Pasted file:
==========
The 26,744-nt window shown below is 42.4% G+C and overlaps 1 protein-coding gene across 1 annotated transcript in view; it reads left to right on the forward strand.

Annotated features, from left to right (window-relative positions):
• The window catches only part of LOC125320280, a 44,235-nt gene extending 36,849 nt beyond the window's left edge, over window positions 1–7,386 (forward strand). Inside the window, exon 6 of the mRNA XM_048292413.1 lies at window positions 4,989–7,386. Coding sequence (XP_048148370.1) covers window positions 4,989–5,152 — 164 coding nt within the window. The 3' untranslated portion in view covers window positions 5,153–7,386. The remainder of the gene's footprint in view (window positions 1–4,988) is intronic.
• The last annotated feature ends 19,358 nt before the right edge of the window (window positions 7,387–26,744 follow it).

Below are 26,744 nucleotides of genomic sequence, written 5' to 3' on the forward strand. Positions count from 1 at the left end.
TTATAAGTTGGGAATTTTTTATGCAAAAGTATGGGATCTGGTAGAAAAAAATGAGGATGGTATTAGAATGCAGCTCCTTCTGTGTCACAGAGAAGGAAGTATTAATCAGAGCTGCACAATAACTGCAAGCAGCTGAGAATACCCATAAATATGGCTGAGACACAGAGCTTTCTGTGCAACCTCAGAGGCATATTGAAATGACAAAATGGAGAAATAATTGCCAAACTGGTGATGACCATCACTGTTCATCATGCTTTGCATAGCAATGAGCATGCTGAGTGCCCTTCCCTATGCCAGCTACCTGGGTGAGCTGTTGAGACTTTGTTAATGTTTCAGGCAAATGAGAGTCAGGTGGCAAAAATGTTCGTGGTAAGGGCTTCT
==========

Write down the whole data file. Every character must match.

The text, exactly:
The 26,744-nt window shown below is 42.4% G+C and overlaps 1 protein-coding gene across 1 annotated transcript in view; it reads left to right on the forward strand.

Annotated features, from left to right (window-relative positions):
• The window catches only part of LOC125320280, a 44,235-nt gene extending 36,849 nt beyond the window's left edge, over window positions 1–7,386 (forward strand). Inside the window, exon 6 of the mRNA XM_048292413.1 lies at window positions 4,989–7,386. Coding sequence (XP_048148370.1) covers window positions 4,989–5,152 — 164 coding nt within the window. The 3' untranslated portion in view covers window positions 5,153–7,386. The remainder of the gene's footprint in view (window positions 1–4,988) is intronic.
• The last annotated feature ends 19,358 nt before the right edge of the window (window positions 7,387–26,744 follow it).

Below are 26,744 nucleotides of genomic sequence, written 5' to 3' on the forward strand. Positions count from 1 at the left end.
TTATAAGTTGGGAATTTTTTATGCAAAAGTATGGGATCTGGTAGAAAAAAATGAGGATGGTATTAGAATGCAGCTCCTTCTGTGTCACAGAGAAGGAAGTATTAATCAGAGCTGCACAATAACTGCAAGCAGCTGAGAATACCCATAAATATGGCTGAGACACAGAGCTTTCTGTGCAACCTCAGAGGCATATTGAAATGACAAAATGGAGAAATAATTGCCAAACTGGTGATGACCATCACTGTTCATCATGCTTTGCATAGCAATGAGCATGCTGAGTGCCCTTCCCTATGCCAGCTACCTGGGTGAGCTGTTGAGACTTTGTTAATGTTTCAGGCAAATGAGAGTCAGGTGGCAAAAATGTTCGTGGTAAGGGCTTCT